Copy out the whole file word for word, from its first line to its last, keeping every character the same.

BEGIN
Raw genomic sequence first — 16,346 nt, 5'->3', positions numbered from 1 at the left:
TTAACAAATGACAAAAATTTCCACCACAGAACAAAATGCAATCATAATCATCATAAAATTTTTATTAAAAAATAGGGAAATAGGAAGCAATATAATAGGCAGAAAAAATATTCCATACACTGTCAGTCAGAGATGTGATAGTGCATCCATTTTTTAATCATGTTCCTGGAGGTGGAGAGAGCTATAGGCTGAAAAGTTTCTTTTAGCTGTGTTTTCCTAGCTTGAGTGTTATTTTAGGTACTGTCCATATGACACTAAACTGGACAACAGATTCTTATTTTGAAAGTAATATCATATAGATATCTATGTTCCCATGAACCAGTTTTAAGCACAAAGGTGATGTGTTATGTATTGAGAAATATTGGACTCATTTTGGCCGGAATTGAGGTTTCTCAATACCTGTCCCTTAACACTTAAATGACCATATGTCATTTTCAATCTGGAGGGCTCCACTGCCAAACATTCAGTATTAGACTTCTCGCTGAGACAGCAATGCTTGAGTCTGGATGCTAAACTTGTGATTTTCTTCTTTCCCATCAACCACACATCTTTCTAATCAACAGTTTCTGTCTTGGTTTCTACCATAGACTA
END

Raw genomic sequence first — 16,346 nt, 5'->3', positions numbered from 1 at the left:
TTAACAAATGACAAAAATTTCCACCACAGAACAAAATGCAATCATAATCATCATAAAATTTTTATTAAAAAATAGGGAAATAGGAAGCAATATAATAGGCAGAAAAAATATTCCATACACTGTCAGTCAGAGATGTGATAGTGCATCCATTTTTTAATCATGTTCCTGGAGGTGGAGAGAGCTATAGGCTGAAAAGTTTCTTTTAGCTGTGTTTTCCTAGCTTGAGTGTTATTTTAGGTACTGTCCATATGACACTAAACTGGACAACAGATTCTTATTTTGAAAGTAATATCATATAGATATCTATGTTCCCATGAACCAGTTTTAAGCACAAAGGTGATGTGTTATGTATTGAGAAATATTGGACTCATTTTGGCCGGAATTGAGGTTTCTCAATACCTGTCCCTTAACACTTAAATGACCATATGTCATTTTCAATCTGGAGGGCTCCACTGCCAAACATTCAGTATTAGACTTCTCGCTGAGACAGCAATGCTTGAGTCTGGATGCTAAACTTGTGATTTTCTTCTTTCCCATCAACCACACATCTTTCTAATCAACAGTTTCTGTCTTGGTTTCTACCATAGACTA